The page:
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        Inverted Market

        Inverted Market - Definition

        In futures trading, Inverted Market is when the prices of futures contracts on an asset becomes progressively cheaper with longer expiration months.

        Inverted Market - Introduction

        An Inverted Market in futures trading is when the futures contracts are cheaper and cheaper with longer expiration months. When futures contracts are more and more expensive with longer expiration months, it is known as a "Normal Market".

        As you can tell from the name itself, an "Inverted Market" isn't "Normal". Under normal circumstances, futures contracts should be more and more expensive with longer expiration in order to factor in the carrying cost of the underlying asset itself. So, how and why does Inverted Markets happen?

        This tutorial shall explore in depth what Inverted Market is in futures trading, how it occurs and how it affects your futures trading.

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        What Is an Inverted Market?

        Inverted Market is one of two possible term structures in the futures market, the other being the normal market. Term structure refers to the way futures contracts across different months are priced, just like what term structure means in bonds trading.

        The picture below contains the real futures chains on Dow Jones Index Futures on 11 Oct 2010. Notice that prices are lower the further the expiration month becomes? From 10,899 for the December contracts to 10,893 for the March 2011 contracts.

        Futures In Inverted Market on DJ

        When prices of futures contracts are progressively lower with longer expiration months, it is known to be in a Inverted Market or having an inverted term structure. It doesn't matter if the prices are generally higher than or lower than the spot price. As long as futures prices are progressively lower with longer expiration, it is known as a Inverted Market. The diagram below shows three different possible forms of Inverted Markets.

        Futures Prices in a Inverted Market

        A lot of people refer to Inverted Markets as contango markets and inverted markets as backwardation markets. It must be made clear that contango and backwardation has to do with the price behavior of near term contracts as expiration draws nearer. They are not terms to describe the term structure of futures contracts.

        Effects of Inverted Markets

        In a Inverted Market, futures contracts with longer expirations will be cheaper than futures contracts with nearer expiration. As such, when you roll forward futures contracts in a Inverted Market, you would be able to do so at a lower price maintaining the same number of contracts or increasing the number of contracts using the same amount of money. This will increase your leverage as you roll your futures position forward.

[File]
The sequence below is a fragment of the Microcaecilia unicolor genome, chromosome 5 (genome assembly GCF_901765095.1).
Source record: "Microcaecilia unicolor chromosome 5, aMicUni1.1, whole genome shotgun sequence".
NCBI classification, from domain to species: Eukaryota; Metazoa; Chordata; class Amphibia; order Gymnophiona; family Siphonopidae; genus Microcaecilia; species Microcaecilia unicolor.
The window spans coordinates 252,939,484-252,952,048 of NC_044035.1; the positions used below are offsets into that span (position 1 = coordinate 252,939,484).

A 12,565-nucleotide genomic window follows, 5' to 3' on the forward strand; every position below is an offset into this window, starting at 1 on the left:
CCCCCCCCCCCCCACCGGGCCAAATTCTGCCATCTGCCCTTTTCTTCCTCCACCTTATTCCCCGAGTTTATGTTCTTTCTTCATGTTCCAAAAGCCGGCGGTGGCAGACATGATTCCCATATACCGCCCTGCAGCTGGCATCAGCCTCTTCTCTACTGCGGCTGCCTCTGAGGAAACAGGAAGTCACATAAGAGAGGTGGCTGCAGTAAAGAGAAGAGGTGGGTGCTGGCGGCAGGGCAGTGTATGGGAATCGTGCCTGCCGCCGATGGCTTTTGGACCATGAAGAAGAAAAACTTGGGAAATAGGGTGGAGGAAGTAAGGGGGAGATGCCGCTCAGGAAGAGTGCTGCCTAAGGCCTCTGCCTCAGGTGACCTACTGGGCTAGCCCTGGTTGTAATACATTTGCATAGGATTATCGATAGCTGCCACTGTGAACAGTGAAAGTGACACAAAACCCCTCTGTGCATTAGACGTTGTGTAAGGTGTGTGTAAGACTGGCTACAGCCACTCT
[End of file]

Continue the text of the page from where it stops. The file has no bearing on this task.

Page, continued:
What Causes Inverted Markets?

        Futures markets were initially made for the commodities market. In such markets, futures prices are progressively higher with longer expiration because theoretical futures price under the no-arbitrage principle is made up of the current spot price plus storage costs for holding the physical product and other forgone opportunity costs such as interest. This results in a "Normal Market".

        Inverted market conditions exist for commodity futures markets when there is a severe lack of supply for the physical commodity in the short term. This causes producers to rush into the futures market in order to secure prices for the purchase of the commodity for the short term, pushing up short term futures prices. This means that in an inverted market, demand for the underlying asset is higher for the short term than the long term. This is especially true for physical assets such as commodities.

        Inverted markets is however, the norm in financial futures such as index futures which are not actual deliverable assets. Single stock futures do not fall under this category as the underlying stock itself can be delivered and traded as a physical asset. This is also why Single Stock Futures normally display normal market characteristics. Index futures, however, are based on an index which isn't a physical deliverable asset. As such, there are no storage costs involved and holders of such futures instead lose out on the interest they would have earned by keeping cash in their banks. This becomes a detriment to holding the futures contracts instead of keeping it in cash and with longer expiration, more interest is foregone. This is why financial futures such as index futures normally display inverted market characteristics as the loss of interest that would have been otherwise earned in cash is factored into the price.

        As Inverted Markets and normal markets are both a result of supply and demand, the term structure of some commodities futures tend to be seasonal as well. There are commodities that juggle between Inverted Market and normal markets based on their seasonal trends.

        Inverted Markets in Contango and Backwardation

        Inverted Markets can happen in both a contango market or a backwardation market. However, Inverted Markets are most commonly associated with backwardation due to the fact that the futures prices of most inverted market contracts are below spot price. In fact, most traders take inverted and backwardation to mean the same thing, which is wrong of course.

        An Inverted Market in backwardation is truly a long's paradise. It is when you will experience positive roll yield whenever you roll your futures position forward during expiration and always be able to roll forward with more leverage.

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